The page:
No, this isn’t some post-modernist rant on the inherent non-objectivity of science. On the contrary—this is a much simpler, grittier point, that science actually is the most accurate way of describing reality, and because of this, politics (the job of manipulating and controlling group’s social reality) and science will always be roommates.
This comes up because we get complaints—regular complaints about science blogging failing to stick to “science”. I gotta say that this complaint always seems to come from those who find reality to be a bit too liberal, but maybe that’s just my bias showing.
This intersection (if you’ll excuse the expression) is crudely obvious to working scientists writing grants—if you write the “wrong” thing (e.g. studying HIV in sex workers, stem cell research, etc.), your grant is history.
Less crudely, science informs political positions, such as how to deal with global warming (or whether or not it’s even a problem).
One such question came up in a comment recently. The question revolved around whether doctors should ask patients about firearms.
It is the policy of my professional organization to inquire about firearm ownership and safety. Is this a valid position, and if so, why?
First, physicians are charged with prevention and treatment of human disease/injury. Prevention encompasses screening for risk factors, and preventative treatments such as vaccination. It also includes counseling regarding important health behaviors, such as seat belt use.
So, we must ask, “are firearms an important, preventable health problem?” Then, “if so, how do we intervene to prevent firearm injury and death?”
The data regarding firearms and preventable injury is unassailable. The CDC and DOJ both track statistics, but as an example, homicide and suicide by firearm are the second and third leading causes of injury-related death in the US in the 15-24 age group. The exact magnitude of the problem can be debated, but its health significance cannot.
The American College of Physicians (in a 1998 position statement) has taken a two-pronged approach: asking patients about gun ownership and safety, and advocating for gun-control legislation. The first should be uncontroversial—who can argue with asking a patient if they own the means to end life rapidly and violently, if they know how to secure it properly, and if they keep it out of the reach of children?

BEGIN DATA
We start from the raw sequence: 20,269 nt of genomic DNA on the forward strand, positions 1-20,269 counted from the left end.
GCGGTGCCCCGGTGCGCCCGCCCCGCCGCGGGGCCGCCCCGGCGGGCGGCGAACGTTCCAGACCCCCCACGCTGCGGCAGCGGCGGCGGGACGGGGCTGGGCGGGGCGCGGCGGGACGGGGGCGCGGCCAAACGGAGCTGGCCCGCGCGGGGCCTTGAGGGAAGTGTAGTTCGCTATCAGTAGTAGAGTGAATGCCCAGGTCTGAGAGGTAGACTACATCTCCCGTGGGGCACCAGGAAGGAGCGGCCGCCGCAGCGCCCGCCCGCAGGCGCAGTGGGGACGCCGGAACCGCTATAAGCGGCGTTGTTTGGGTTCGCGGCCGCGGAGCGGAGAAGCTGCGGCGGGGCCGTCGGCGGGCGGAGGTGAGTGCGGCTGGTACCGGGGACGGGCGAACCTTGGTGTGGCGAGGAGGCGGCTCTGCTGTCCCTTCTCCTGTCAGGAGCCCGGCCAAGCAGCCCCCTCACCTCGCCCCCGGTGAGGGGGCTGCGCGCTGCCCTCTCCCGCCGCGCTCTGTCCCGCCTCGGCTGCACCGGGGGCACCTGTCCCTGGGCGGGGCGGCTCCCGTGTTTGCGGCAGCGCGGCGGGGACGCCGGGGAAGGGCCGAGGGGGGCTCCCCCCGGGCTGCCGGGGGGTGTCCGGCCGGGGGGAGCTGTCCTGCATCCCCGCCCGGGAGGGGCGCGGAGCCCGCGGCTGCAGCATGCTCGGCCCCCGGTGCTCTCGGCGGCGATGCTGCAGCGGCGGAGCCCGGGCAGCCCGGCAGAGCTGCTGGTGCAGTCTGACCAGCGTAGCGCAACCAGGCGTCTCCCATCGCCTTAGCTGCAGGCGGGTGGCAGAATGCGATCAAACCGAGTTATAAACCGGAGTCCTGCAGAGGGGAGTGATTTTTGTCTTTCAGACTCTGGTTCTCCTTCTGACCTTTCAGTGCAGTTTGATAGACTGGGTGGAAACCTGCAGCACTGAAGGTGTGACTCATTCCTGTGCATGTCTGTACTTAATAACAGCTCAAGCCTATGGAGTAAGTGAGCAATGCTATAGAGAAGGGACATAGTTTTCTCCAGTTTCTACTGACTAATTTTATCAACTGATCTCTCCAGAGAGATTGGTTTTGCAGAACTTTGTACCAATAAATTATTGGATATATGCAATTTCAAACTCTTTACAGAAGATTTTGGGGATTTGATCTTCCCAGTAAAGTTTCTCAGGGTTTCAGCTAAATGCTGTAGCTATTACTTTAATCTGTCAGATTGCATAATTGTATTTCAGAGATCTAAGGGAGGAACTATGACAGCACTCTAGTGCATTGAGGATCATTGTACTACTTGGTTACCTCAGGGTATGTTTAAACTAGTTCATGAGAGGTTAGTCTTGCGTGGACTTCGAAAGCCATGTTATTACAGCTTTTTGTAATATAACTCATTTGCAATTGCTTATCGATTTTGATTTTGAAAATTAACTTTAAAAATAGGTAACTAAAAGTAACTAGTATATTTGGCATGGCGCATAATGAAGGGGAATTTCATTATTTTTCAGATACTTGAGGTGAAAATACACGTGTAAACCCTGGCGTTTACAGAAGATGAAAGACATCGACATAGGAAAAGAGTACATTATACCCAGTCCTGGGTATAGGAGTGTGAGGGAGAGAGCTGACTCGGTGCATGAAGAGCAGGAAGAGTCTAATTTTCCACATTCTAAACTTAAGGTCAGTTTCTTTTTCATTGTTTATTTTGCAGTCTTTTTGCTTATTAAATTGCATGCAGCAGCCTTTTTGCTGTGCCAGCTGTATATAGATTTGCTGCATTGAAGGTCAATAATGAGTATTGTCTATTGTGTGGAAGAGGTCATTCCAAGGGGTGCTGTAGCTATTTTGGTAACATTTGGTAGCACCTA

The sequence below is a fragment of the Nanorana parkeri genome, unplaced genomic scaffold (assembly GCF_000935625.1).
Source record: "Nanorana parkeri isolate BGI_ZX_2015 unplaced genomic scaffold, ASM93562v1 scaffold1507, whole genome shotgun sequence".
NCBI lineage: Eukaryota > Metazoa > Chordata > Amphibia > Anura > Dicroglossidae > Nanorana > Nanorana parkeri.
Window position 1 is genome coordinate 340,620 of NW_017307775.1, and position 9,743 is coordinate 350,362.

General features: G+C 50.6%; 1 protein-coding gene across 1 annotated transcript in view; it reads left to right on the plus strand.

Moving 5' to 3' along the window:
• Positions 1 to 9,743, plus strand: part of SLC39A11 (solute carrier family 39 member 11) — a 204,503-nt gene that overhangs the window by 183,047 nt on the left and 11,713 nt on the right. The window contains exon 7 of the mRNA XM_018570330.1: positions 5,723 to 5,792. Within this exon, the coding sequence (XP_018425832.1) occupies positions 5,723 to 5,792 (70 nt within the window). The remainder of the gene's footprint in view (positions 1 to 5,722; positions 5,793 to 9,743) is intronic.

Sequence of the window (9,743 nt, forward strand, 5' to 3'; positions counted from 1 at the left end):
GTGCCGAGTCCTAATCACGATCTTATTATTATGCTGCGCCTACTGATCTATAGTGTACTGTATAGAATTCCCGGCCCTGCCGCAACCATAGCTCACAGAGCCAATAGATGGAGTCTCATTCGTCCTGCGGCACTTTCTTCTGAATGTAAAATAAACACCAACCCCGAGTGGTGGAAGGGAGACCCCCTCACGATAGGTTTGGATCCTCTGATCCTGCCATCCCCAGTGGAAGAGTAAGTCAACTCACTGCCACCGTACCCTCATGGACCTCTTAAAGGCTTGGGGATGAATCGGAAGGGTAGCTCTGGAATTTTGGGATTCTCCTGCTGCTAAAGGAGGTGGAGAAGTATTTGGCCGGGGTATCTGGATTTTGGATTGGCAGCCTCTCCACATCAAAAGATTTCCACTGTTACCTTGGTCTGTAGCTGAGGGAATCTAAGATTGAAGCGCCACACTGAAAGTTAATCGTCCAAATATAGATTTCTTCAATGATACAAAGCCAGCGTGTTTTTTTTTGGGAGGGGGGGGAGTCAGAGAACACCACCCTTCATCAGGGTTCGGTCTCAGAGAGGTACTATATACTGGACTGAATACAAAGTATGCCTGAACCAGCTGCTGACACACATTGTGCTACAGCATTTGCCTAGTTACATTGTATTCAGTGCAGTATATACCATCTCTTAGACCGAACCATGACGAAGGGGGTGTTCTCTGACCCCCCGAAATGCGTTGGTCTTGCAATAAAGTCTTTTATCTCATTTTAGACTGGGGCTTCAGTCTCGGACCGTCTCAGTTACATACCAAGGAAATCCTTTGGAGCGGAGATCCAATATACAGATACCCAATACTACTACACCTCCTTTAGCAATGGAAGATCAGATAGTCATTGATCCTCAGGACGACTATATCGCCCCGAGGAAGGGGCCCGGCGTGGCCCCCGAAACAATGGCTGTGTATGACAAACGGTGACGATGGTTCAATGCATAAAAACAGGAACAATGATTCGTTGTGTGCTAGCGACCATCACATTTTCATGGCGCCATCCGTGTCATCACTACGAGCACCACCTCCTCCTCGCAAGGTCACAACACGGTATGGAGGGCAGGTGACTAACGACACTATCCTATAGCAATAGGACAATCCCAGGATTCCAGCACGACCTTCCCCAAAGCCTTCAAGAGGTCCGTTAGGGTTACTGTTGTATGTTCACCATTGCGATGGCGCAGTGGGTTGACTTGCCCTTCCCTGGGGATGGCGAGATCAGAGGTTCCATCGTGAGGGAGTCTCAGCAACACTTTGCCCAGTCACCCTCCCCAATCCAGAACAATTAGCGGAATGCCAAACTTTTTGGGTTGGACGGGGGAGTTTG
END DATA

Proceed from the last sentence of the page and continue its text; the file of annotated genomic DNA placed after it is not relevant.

The second point is, needless to say, very controversial, although not so much among physicians, who consistently poll favorably on the issue.
Lets add some science-based medicine to the cauldron. First, is it plausible that doctors’ interactions with patients and legislators can reduce gun violence? Sure, it’s plausible, but not proven. Is it probable? Can this intervention cause harm? There is slightly more evidence supporting the position that gun violence can be reduced by intervening with patients and on a legal level, but the evidence isn’t ironclad. There is no good evidence to suggest that intervening on an individual level is harmful.
Ideologically, and based on my reading of the (very clear) statistics, I agree with the ACP position statement from 1998. Despite lack of conclusive evidence, it is very reasonable to discuss firearm safety with patients, and to let them know that risk of injury and death increases significantly with gun ownership. There is also pretty good evidence to suggest that some gun control laws reduce gun violence in some situations.
There is a push to develop better data. Until then, I’m following a prudent public health course of recommending vaccination, seat belts, safe sex, and firearm safety. If you don’t like it, find a doctor who doesn’t care.